The U.S. Department of Justice (“DOJ”) financial fraud enforcement program’s actions in the wake of the 2007–2008 financial crisis have led to some of the largest settlements in the history of the DOJ. To date, 10 financial institutions have reached settlements with the DOJ resolving allegations of fraudulent packaging and sale of residential mortgage-backed securities (“RMBS”) in the run-up to the crisis. The government has recovered a total of nearly $62 billion in fines and penalties from these cases. While a few institutions have yet to resolve their RMBS cases with the DOJ, the RMBS cases have largely run their course. A decade out from the crisis, it is worth taking a look back at the conduct that led to these cases, the reasons the government was able to extract such large penalties and how financial institutions can prepare for such enforcement actions in the future.
In a January 4, 2018, memorandum regarding marijuana enforcement, U.S. Attorney General Jefferson B. Sessions rescinded, effective immediately, the previous guidance issued by the Department of Justice on marijuana, including the memorandum often referred to as the Cole Memo. To the extent a bank’s compliance program relating to marijuana-related businesses (MRBs) relied on the guidance in the Cole Memo, the bank should immediately re-evaluate what changes in that program, if any, may be appropriate.
To read the full text of this Alert, please visit the Duane Morris website.
On May 1, 2017, the FDIC released an update to its guidance on the de novo banking – “Applying for Deposit Insurance – A Handbook for Organizers of De Novo Institutions.” The updated guidance purports to provide organizers with a “clear and transparent explanation of the path to obtaining deposit insurance.” This may be the FDIC’s response to the 2014 joint letter of the American Association of Bank Directors (AABD) and the Independent Community Bankers of America (ICBA) in which the AABD and the ICBA recommended that the FDIC issue a new Financial Institution Letter (FIL) to “to help dispel misconceptions and reaffirm the FDIC’s support for the formation of de novo banks.” These misconceptions relate to the uncertainty in the application process, the second-guessing of business plans for a de novo bank, capital requirements, examination schedules and the degree of regulatory oversight during the first seven years. The FDIC appears to be on a “get-out-the-message” campaign that de novo banking is back and the FDIC is poised to provide guidance on the process.
The banking group at Duane Morris has been involved in de-novo banking for over 40 years. We’ve advised on the de novo process and assisted in the formation of many banks throughout the Western United States and have represented these same banks throughout their life cycle. The recent recession which was sparked by excessive risk-taking by some financial institutions led to a shift in the FDIC’s regulatory philosophy towards more oversight and a period of consolidation. It appears that we are coming out of this period with a possible shift in the regulatory philosophy at the FDIC on de novo banking. To make this point, the FDIC has held industry outreach meetings in San Francisco, New York, Atlanta, and Dallas to inform industry participants about the FDIC’s application process and has planned additional outreach events on May 12, 2017, in Kansas City, Missouri, and May 31, 2017, in Chicago, Illinois.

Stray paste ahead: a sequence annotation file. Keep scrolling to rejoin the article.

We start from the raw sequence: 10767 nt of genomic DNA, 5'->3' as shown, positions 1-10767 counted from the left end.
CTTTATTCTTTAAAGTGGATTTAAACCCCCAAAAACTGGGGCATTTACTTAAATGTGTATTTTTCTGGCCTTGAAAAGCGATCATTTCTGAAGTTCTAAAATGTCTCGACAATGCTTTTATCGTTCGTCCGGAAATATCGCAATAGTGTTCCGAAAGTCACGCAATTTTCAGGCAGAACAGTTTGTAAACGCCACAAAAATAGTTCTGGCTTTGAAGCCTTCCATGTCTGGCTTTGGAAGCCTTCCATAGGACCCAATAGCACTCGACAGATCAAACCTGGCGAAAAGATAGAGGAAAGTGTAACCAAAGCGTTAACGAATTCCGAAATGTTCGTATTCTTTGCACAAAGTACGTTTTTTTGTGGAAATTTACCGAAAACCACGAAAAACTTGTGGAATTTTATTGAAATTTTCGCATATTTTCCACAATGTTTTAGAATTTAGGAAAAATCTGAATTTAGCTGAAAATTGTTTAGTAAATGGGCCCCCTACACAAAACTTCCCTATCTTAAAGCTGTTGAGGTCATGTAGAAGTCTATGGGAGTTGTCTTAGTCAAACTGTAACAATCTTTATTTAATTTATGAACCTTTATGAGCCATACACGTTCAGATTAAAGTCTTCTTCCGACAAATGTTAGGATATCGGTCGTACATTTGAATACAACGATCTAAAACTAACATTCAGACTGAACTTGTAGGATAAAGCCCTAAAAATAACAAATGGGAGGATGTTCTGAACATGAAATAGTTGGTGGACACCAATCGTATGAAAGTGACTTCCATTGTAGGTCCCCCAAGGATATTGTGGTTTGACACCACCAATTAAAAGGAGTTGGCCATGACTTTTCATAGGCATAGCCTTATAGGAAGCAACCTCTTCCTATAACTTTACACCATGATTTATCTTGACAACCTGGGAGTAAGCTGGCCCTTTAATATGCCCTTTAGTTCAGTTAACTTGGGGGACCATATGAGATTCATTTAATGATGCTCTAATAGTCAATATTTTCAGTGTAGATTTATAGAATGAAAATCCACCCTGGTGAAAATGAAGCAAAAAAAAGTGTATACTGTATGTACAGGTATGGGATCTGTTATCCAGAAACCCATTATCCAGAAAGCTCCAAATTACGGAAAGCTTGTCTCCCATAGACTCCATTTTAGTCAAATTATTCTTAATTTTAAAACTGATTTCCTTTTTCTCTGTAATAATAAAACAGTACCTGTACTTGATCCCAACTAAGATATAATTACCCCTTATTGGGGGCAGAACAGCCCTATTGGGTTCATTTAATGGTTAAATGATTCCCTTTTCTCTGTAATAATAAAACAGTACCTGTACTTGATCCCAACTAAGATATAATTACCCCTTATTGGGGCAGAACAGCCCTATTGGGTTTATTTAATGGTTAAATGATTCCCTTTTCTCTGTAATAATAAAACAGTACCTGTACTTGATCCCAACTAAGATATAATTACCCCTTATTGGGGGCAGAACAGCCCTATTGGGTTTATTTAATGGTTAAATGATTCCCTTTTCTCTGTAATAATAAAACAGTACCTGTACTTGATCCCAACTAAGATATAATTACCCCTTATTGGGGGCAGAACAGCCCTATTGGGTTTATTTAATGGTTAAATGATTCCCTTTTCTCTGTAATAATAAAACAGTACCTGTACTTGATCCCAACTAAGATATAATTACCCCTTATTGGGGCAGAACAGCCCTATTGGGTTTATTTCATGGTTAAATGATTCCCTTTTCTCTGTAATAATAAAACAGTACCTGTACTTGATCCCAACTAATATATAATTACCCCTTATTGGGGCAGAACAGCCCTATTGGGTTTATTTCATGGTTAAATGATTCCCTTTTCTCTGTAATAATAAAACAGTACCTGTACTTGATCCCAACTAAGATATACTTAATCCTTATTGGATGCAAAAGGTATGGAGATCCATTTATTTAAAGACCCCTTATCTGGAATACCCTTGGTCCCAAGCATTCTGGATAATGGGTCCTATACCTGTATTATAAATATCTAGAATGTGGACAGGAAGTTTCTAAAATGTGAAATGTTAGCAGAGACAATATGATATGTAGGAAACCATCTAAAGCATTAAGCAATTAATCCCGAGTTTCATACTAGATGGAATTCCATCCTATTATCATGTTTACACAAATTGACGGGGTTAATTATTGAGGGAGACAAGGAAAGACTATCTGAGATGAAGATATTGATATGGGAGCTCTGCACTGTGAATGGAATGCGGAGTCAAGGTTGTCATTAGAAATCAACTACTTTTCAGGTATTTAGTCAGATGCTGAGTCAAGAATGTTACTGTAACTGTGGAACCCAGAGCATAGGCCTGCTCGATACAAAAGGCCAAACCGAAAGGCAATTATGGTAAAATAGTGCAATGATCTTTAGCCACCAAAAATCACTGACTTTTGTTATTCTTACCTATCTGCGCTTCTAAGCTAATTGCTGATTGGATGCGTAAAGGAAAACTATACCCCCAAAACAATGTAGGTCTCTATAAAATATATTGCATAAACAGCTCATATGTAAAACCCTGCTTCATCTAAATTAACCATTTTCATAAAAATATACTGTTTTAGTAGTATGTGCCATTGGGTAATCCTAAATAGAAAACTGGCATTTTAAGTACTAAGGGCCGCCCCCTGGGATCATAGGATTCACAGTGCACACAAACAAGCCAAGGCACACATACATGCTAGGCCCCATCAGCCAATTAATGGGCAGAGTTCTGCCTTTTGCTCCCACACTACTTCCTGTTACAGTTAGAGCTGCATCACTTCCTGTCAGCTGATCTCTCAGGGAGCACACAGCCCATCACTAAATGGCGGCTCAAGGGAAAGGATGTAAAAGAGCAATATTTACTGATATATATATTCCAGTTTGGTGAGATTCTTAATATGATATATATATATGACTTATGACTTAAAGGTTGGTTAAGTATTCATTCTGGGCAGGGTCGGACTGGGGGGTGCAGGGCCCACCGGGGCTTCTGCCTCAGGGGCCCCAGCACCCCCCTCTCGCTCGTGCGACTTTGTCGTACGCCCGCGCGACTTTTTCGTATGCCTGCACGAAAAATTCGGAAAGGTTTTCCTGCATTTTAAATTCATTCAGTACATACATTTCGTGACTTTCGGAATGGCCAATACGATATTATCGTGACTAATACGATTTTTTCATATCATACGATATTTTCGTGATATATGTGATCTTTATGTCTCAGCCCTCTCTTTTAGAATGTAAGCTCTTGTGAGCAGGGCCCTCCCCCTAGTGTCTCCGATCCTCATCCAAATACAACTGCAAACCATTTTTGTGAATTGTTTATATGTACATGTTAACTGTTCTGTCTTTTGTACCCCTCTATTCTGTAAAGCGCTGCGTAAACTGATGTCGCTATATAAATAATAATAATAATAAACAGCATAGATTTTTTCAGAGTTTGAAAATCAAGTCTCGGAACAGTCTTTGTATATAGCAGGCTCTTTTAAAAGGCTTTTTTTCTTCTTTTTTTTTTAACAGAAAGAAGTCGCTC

It appears that we may be entering (finally) the cycle of de novo banks which would add to the health of the community banking industry. Small businesses may finally rejoice in the return of specialized relationship banking.
The FIL/Guidance can be found here: https://www.fdic.gov/news/news/financial/2017/fil17017.pdf
Since late last year, many banks in California, New York and Pennsylvania have received demand letters from two law firms that claim the websites of those banks violate Title III of the Americans with Disabilities Act (ADA). The demand letters assert that individuals with disabilities (typically the visually impaired) attempted to use the website of the banks, and faced unreasonable barriers to access, which made it impossible for the claimants to access the websites. The websites, according to the law firms, fail to comply with website standards developed by the World Wide Web Consortium called Web Content Accessibility Guidelines (WCAG 2.0). The law firms seek attorneys’ fees, costs and injunctive relief in connection with the demand letters.